Police reform bills are the new trend and many States are moving fast to repeal and restrict the rights of officers. Below are 5 of the worst police reform bills we could find as of the publish date of this article. Stay tuned to our blog for updates and watch our Police Legislative Advocacy Center for updates on police bills in your state and resources for contacting your politicians.
Worst Police Reform Bills – 5 Bills to Watch
1) H.R. 1280 – George Floyd Justice in Policing Act
This bill, titled the “George Floyd Justice in Policing Act,” is the national crown jewel of the anti-law enforcement agenda circulating through liberal governments around the country. Written by Democrats in Congress, it nationalizes the key targets of the progressive policing agenda. One of the primary points of the legislation is to create a national standard for policing determined by Big Government and special interests. It codifies defunding police departments in favor of community organizations typically pushed by the left, requires officers to undergo “racial sensitivity” training, and bars certain non-lethal tactics such as chokeholds. Finally, the bill seeks to lower immunity protections for police, institutionalize independent prosecutors within the Justice Department to investigate complaints against local police, and to mandate data collection on police encounters in the United States.
2) Oregon, H.B. 2929 – Misconduct Intervention
This bill introduced by Oregon state legislators, if passed, would call on and require police officers to intervene if a colleague is deemed to be using excessive force, or some other defined act of “misconduct.” The offenses listed under this bill include use of force which is “objectively unreasonable,” sexual harassment or misconduct, discrimination based on race, sex, religious background, disability, or age, and “A violation of the minimum standards for physical, emotional, intellectual and moral fitness for public safety personnel.” This statute would require the intervening officer to report the misconduct to a relevant third party within 72 hours of the incident. If not, they will be punished. This statute opens the door to a culture of fear and mistrust within a department when “objective” misconduct will inevitably become subjective experiences, varying between the perceptions of individual officers and even the civilians with whom they are interacting.
3) Maryland, H.B. 670 – Repeal of the Law Enforcement Bill of Rights
In 1974, Maryland passed a first of its kind legislation referred to the Law Enforcement Officers Bill of Rights. The statute provided law enforcement officers with a degree of protection implementing such measures as giving police a lawyer present during interrogations, a 90-day limit to police brutality investigations, and expunging an officer’s record after a determined window of time. H.B. 670 not only seeks to completely repeal this hallmark protection for police, but also calls for additional restrictions on law enforcement, such as limiting “no-knock” search warrants, requiring supervisors and State’s Attorneys to sign off on said warrants, and imposing restrictions on law enforcement when executing certain search warrants. The bill also furthers the progressive race agenda by “requiring the Commission to develop a test and training for implicit bias, require certain law enforcement agencies to use the implicit bias test at a certain time, and require certain police officers to complete implicit bias testing and training at certain times.”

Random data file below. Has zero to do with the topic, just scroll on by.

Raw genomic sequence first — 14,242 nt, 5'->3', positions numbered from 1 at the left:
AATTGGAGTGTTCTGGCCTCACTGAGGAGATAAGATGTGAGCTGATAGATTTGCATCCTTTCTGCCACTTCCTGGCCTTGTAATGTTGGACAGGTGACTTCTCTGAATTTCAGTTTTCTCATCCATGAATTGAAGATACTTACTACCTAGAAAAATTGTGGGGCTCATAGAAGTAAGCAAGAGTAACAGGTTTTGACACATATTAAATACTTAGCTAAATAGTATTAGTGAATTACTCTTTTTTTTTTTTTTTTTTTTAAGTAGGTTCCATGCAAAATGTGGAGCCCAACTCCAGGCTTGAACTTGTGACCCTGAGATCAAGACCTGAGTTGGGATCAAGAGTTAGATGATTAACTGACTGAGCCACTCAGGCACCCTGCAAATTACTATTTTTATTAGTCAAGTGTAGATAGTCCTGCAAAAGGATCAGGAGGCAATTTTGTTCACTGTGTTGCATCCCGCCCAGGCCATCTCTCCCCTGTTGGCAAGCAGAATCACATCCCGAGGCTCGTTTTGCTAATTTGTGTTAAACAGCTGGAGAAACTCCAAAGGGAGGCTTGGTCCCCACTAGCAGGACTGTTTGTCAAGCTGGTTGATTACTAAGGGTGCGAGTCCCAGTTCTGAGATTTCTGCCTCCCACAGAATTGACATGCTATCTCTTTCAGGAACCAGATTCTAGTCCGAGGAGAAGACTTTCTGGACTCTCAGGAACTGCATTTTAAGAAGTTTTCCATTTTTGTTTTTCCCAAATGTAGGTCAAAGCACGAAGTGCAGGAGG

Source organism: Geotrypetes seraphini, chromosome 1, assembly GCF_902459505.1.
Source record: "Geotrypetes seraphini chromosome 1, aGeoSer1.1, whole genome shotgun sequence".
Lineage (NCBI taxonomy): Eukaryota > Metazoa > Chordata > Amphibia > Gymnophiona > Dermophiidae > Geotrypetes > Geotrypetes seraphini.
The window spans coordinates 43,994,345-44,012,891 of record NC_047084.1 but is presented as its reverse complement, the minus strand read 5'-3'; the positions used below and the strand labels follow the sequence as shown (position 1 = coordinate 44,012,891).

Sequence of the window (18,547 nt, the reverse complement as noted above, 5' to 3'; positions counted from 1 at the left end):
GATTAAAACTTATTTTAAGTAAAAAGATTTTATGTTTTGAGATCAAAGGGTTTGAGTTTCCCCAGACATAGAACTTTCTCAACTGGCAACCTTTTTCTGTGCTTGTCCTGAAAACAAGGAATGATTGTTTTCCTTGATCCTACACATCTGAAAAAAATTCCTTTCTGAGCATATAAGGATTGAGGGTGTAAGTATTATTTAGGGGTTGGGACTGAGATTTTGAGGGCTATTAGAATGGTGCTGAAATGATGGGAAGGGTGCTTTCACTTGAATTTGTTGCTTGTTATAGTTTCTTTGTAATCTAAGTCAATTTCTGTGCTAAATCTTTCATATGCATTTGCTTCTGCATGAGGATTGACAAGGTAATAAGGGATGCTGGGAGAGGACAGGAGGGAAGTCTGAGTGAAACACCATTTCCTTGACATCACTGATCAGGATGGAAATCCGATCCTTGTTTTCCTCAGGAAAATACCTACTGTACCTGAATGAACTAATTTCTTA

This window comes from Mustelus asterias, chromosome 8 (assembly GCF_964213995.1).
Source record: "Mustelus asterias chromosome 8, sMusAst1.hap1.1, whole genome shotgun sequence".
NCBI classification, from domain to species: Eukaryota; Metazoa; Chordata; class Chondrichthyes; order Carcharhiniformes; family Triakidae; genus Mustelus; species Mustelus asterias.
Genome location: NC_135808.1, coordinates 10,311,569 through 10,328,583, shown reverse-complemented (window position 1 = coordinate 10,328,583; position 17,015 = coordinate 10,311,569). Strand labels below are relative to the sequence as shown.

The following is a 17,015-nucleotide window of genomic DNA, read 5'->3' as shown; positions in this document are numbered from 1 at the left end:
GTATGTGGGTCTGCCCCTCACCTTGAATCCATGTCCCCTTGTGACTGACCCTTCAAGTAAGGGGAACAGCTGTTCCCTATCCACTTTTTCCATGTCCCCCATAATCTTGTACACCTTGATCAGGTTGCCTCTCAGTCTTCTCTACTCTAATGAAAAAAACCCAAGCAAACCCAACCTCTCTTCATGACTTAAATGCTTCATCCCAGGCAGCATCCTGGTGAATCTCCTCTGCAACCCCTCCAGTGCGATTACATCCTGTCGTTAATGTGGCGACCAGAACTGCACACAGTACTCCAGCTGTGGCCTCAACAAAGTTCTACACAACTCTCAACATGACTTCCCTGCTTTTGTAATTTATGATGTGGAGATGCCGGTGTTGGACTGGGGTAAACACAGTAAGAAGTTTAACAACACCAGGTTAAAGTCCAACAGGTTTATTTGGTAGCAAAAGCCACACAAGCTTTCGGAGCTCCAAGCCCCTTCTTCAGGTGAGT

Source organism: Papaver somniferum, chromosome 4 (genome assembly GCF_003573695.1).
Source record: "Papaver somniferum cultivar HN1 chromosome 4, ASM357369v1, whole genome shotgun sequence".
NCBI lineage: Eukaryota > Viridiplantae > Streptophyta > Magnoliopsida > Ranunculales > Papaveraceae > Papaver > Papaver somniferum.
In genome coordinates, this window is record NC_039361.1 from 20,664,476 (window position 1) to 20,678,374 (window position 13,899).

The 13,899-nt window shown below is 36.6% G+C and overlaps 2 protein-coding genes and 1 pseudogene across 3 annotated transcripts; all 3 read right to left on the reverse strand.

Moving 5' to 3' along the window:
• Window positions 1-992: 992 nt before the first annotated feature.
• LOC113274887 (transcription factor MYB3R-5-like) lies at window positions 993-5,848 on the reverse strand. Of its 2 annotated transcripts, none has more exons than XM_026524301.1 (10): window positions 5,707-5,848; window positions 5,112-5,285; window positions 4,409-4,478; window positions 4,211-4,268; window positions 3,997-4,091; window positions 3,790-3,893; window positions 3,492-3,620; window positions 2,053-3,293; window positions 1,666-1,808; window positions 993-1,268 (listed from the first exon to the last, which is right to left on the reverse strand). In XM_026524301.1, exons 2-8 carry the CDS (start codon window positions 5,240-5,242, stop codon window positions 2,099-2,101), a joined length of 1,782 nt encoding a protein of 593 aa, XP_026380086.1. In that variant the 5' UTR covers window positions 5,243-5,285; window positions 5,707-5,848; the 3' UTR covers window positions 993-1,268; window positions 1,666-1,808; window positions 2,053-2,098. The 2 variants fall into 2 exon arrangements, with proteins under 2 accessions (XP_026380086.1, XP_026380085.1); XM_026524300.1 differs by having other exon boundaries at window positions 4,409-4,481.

4) New Mexico, S.B. 227 – Deadly Force ONLY as a Last Resort
This bill is like the nationalized version covered above in H.B. 1280. One of the primary objectives of this New Mexico legislation is to greatly restrict an officer’s use of deadly force capabilities. “A law enforcement officer shall not use deadly physical force upon another person unless it is used as a last resort, after the officer has exhausted de-escalation tactics and techniques and, based on the totality of the circumstances…” In high stakes scenarios where officer’s lives may hang in the balance, police would be expected to follow the left’s obsession with supposed de-escalation tactics, but when an officer would be opened up to litigation and prosecution, who decides when “de-escalation” has been exhausted? This bill would also remove the ability for effective riot control, eliminating the use of tear gas and non-lethal ammunition. While New Mexico is proposing several police reform bills, this may be the most comprehensive as it also bans “no-knock” warrants, and a duty to intervene, similar to the above Oregon bill.
5) Indiana, S.B. 168 – Indianapolis Police Oversight
Lawmakers in the Indiana Senate have put forward a proposal to turn oversight of the Indianapolis police department over to a state-controlled board. The proposal comes after a record year of over 200 reported homicides. Sen. Jack Sandlin and Sen. Scott Baldwin are former police officers who proposed the bill, citing their belief in too little trust between the department and the local community. The bill creates a five-member oversight committee for the Indianapolis Metropolitan Police Department, according to WTHR News. Four positions would be appointed by the state’s governor, one by the mayor of Indianapolis. The bill has been sent for a “summer study,” as many have voiced opposition to it, including members of the city’s African American Coalition.
Image Credit: Photo by Dominique Robinson on Unsplash
In order to effectively influence legislation that affects the Law Enforcement community, it is essential to first educate the public on the issues. That is why we are launching the Police Legislative Advocacy Center page on our website!